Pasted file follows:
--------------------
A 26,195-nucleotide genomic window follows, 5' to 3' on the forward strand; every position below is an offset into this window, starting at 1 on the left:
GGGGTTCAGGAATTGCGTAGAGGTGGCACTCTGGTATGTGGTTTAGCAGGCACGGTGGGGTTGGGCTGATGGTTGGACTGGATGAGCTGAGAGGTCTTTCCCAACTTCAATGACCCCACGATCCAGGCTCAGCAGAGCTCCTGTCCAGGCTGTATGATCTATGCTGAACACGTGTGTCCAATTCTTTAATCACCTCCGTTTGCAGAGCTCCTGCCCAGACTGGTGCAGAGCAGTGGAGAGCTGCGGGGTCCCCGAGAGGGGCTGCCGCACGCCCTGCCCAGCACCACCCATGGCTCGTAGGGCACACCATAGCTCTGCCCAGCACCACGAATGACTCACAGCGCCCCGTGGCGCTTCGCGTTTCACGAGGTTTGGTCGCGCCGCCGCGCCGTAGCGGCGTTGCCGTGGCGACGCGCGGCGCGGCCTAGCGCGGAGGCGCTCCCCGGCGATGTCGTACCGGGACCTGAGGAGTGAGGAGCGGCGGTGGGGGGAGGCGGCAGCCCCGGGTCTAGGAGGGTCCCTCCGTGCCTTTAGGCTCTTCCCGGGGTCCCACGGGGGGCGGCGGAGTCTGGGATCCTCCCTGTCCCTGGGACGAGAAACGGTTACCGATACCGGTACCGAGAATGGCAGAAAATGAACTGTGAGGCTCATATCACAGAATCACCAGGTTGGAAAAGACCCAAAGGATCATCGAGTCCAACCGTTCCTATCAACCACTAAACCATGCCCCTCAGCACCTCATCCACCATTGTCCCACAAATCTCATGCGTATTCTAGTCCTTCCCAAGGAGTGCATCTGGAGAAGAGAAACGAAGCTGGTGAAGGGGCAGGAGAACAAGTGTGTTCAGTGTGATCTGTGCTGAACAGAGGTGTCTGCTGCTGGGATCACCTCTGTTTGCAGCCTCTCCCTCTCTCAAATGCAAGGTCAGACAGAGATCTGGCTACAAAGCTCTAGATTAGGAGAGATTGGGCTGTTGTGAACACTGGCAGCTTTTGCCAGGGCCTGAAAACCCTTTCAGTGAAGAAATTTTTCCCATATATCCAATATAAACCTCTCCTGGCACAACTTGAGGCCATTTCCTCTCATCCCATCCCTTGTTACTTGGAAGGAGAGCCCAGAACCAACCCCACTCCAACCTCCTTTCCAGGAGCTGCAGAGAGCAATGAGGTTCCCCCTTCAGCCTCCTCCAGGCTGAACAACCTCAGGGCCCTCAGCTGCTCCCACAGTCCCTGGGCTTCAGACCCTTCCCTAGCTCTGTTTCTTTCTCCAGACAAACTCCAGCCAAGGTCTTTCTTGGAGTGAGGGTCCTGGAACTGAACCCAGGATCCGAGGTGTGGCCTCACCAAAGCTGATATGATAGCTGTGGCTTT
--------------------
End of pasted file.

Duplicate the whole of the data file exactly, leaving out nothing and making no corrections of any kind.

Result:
A 26,195-nucleotide genomic window follows, 5' to 3' on the forward strand; every position below is an offset into this window, starting at 1 on the left:
GGGGTTCAGGAATTGCGTAGAGGTGGCACTCTGGTATGTGGTTTAGCAGGCACGGTGGGGTTGGGCTGATGGTTGGACTGGATGAGCTGAGAGGTCTTTCCCAACTTCAATGACCCCACGATCCAGGCTCAGCAGAGCTCCTGTCCAGGCTGTATGATCTATGCTGAACACGTGTGTCCAATTCTTTAATCACCTCCGTTTGCAGAGCTCCTGCCCAGACTGGTGCAGAGCAGTGGAGAGCTGCGGGGTCCCCGAGAGGGGCTGCCGCACGCCCTGCCCAGCACCACCCATGGCTCGTAGGGCACACCATAGCTCTGCCCAGCACCACGAATGACTCACAGCGCCCCGTGGCGCTTCGCGTTTCACGAGGTTTGGTCGCGCCGCCGCGCCGTAGCGGCGTTGCCGTGGCGACGCGCGGCGCGGCCTAGCGCGGAGGCGCTCCCCGGCGATGTCGTACCGGGACCTGAGGAGTGAGGAGCGGCGGTGGGGGGAGGCGGCAGCCCCGGGTCTAGGAGGGTCCCTCCGTGCCTTTAGGCTCTTCCCGGGGTCCCACGGGGGGCGGCGGAGTCTGGGATCCTCCCTGTCCCTGGGACGAGAAACGGTTACCGATACCGGTACCGAGAATGGCAGAAAATGAACTGTGAGGCTCATATCACAGAATCACCAGGTTGGAAAAGACCCAAAGGATCATCGAGTCCAACCGTTCCTATCAACCACTAAACCATGCCCCTCAGCACCTCATCCACCATTGTCCCACAAATCTCATGCGTATTCTAGTCCTTCCCAAGGAGTGCATCTGGAGAAGAGAAACGAAGCTGGTGAAGGGGCAGGAGAACAAGTGTGTTCAGTGTGATCTGTGCTGAACAGAGGTGTCTGCTGCTGGGATCACCTCTGTTTGCAGCCTCTCCCTCTCTCAAATGCAAGGTCAGACAGAGATCTGGCTACAAAGCTCTAGATTAGGAGAGATTGGGCTGTTGTGAACACTGGCAGCTTTTGCCAGGGCCTGAAAACCCTTTCAGTGAAGAAATTTTTCCCATATATCCAATATAAACCTCTCCTGGCACAACTTGAGGCCATTTCCTCTCATCCCATCCCTTGTTACTTGGAAGGAGAGCCCAGAACCAACCCCACTCCAACCTCCTTTCCAGGAGCTGCAGAGAGCAATGAGGTTCCCCCTTCAGCCTCCTCCAGGCTGAACAACCTCAGGGCCCTCAGCTGCTCCCACAGTCCCTGGGCTTCAGACCCTTCCCTAGCTCTGTTTCTTTCTCCAGACAAACTCCAGCCAAGGTCTTTCTTGGAGTGAGGGTCCTGGAACTGAACCCAGGATCCGAGGTGTGGCCTCACCAAAGCTGATATGATAGCTGTGGCTTT